A 70-year-old Philadelphia man, who made a career of sculpting the heads of the victims of murder and those who were missing, died recently of mesothelioma, The New York Times reports.
Mesothelioma in Washington D.C. and throughout the United States is a big problem because this form of rare cancer is not only incurable, but is fast to kill once it is diagnosed. Our Mesothelioma Lawyers have seen the devastation caused by this cancer. In many cases, a dormancy period of three decades or longer means those hitting retirement age are most at risk.
Many older buildings in the nation’s capital and in the older cities and towns of our country were made with asbestos. Because of its fire-resistant qualities, it was a popular choice for buildings as well as in everyday products, such as brake pads, cement, caulking, tiles, peat moss and other things.
And it’s exposure to asbestos that can lead to a diagnosis of mesothelioma or other asbestos-related illnesses. Once a person is diagnosed with mesothelioma, the median life expectancy is 12 months. A popular building material into the 1970s, today’s retiring generation may face a diagnosis and never connect it with exposure to asbestos because of the long period between exposure and diagnosis.
According to an obituary in The New York Times, Frank Bender died after being diagnosed with pleural mesothelioma, a form of the cancer that attacks the lining of the lungs.
Bender got his start in photography, taking classes at the Pennsylvania Academy of the Fine Arts in Philadelphia. Because the academy had no night classes about anatomy, one day, he visited the local morgue. There, he saw a woman who had been shot in the head and was unrecognizable. He told the medical examiner he knew what she looks like. He produced a bust of a woman that led to her identity — a Phoenix woman who traveled east to collect money after being swindled and ended up being killed by a mob hit man.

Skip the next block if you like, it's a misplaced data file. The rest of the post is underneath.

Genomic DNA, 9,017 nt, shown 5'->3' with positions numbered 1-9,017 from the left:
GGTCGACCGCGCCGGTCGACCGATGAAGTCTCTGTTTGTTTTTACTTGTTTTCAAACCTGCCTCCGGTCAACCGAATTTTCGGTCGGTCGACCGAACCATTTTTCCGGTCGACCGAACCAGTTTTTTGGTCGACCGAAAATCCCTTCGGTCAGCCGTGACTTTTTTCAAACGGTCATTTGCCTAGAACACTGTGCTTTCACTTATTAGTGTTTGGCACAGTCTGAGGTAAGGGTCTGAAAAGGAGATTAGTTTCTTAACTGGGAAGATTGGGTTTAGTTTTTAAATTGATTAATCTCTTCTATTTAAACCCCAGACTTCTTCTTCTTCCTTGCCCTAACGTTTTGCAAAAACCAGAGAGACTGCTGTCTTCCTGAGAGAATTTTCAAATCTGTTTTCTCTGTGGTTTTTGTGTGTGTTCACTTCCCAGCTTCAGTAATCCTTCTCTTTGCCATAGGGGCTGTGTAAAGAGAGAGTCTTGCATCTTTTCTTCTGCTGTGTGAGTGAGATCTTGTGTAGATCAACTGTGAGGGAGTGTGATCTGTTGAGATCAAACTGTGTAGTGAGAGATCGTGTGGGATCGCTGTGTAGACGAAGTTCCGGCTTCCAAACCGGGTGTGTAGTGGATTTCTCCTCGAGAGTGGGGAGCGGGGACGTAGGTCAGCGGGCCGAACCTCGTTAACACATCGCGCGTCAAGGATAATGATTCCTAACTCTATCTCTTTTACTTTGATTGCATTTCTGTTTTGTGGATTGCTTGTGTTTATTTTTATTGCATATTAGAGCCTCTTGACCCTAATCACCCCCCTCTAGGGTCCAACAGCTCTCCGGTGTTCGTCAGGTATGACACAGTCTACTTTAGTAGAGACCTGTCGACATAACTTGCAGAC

His career took off from there, as local law enforcement, the FBI and other agencies used him to help identify victims of homicide. His work was featured nationally on America’s Most Wanted and has led to the capture of many criminals nationwide.
Bender was born in Philadelphia and grew up in a blue-collar neighborhood. He served in the U.S. Navy and took up photography after that. That fact is significant because the U.S. Navy used asbestos in its warships and in shipyards, causing many people to become exposed to the harmful material.
Many older buildings throughout Philadelphia, New York, and into New England may have been made with asbestos and could have left many people exposed. Exposure over a period of years can lead to a mesothelioma diagnosis. The news has reported recently on teenagers who have died after being diagnosed with this form of cancer.
The Ferraro Law Firm provides comprehensive legal services, including mesothelioma legal help. Call 1-800-275-3332 for a free and confidential consultation. Offices in Miami, Washington, D.C., and New York City.
More Blog Entries:
Those Diagnosed with Ovarian Cancer May Suffer From Peritoneal Mesothelioma: July 7, 2011
Frank Bender, ‘Recomposer’ of Faces of the Dead, Dies at 70, by Margalit Fox, The New York Times